Damaged school hoop house?
Advice on how to get your school’s hoop house or high tunnel back in production.
Many Michigan schools have joined in on the local food movement by purchasing a hoop house or high tunnel in recent years. Students across the state are learning valuable plant biology, ecology, agronomy and other STEM knowledge and skills in these structures, which are designed to lengthen the growing season. However, like all structures, hoop houses and high tunnels require maintenance and sometimes they become damaged by wind, rain, snow, ice, trees, and even vandalism.
Collin Thompson, Farm Manager and Program Instructor with Michigan State University’s Upper Peninsula Research and Extension Center, has been building and growing in hoop houses and high tunnels for the past six years. If the hoop house or high tunnel at your school is damaged, here is some advice from Thompson for how to evaluate and repair the damage so your students can continue to gain valuable lessons and experiences from these unique structures:
- Assess the extent of the damage. The plastic covering the structure is usually the first thing to give out. This is a common issue and replacing plastic can be done relatively simply. However, you need to look carefully at the frame. Are any of the hoops or metal pieces bent? Can you move pieces that should not move? Does the door open and close properly? Are any screws or bolts missing? Are there gaps around the door? Be sure to look at the undamaged areas closely and compare them with the damaged areas.
- Take detailed photographs and measurements. You will need to know how wide, long, and high (at the highest point) your hoop house or high tunnel is. You will want several photographs of the damaged areas from many different angles so you can communicate via email with a vendor. There are many different names for the same parts so having photographs to send is really the best way.
- After you have an inventory of the damage, work with your school’s accounting and purchasing experts to contact the vendor you purchased your hoop house or high tunnel from and see if any parts are under warranty. Thompson says it is very rare to have an entire structure under warranty, but there may be parts that are. The company that sold you the hoop house/high tunnel may have to work with the part manufacturer to get the part under warranty replaced, so this can take some time. Thompson says in his experience, repairing a hoop house/high tunnel structure is usually cheaper than replacing it.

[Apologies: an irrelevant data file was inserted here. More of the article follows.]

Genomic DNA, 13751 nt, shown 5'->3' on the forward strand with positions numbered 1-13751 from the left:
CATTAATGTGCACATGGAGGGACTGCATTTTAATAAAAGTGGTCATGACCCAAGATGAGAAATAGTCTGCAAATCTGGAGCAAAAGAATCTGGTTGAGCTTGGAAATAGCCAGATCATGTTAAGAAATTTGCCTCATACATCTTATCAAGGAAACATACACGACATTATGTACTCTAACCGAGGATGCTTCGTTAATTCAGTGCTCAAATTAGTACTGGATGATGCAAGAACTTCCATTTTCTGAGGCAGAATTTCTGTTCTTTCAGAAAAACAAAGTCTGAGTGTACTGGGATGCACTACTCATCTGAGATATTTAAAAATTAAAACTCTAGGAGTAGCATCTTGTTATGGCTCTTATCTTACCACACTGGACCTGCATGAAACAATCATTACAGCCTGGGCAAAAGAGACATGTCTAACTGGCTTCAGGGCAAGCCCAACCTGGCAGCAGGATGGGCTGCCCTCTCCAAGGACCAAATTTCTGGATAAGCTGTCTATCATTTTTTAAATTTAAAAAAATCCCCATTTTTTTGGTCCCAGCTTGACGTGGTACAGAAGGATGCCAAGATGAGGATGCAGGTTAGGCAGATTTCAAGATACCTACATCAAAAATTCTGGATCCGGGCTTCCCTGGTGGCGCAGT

- If you can’t find the company you purchased the structure from, you might want to seek out the help of a local farmer that uses hoop houses/high tunnels and see what company they use. You can also find Michigan-based hoop house and high tunnel sales and installation companies online. Having a technician from a company that did not sell you your structure come to your school can be expensive, so be sure to know what the service charge will be before you place your order.
- If the plastic has rips or tears in it, you might be able to fix them with a product called poly-patch tape. Thompson recommends applying the tape generously on the inside and outside of the tear. He says even large holes can be repaired this way. If you need to replace the plastic, you will need to measure the length and width of the current piece. You can do this by using a rope to go over the top of the structure and then measuring the rope or using a flexible measuring tape.
- If you decide to replace your plastic, Thompson says the best time to do this is on a hot day so the plastic will stretch more easily and will fit tight on your structure. Pulling plastic in the winter is not advisable because the plastic is cold, which means it will shrink and then it will be loose fitting during the hot months. Replacing plastic can usually be done in one day and can be a valuable experience for students.
Michigan State University Extension’s Community Food System Work Team supports efforts to grow the local food system, which includes school-based gardens and hoop houses/high tunnels. Sign up for our Community Food System free e-newsletter online.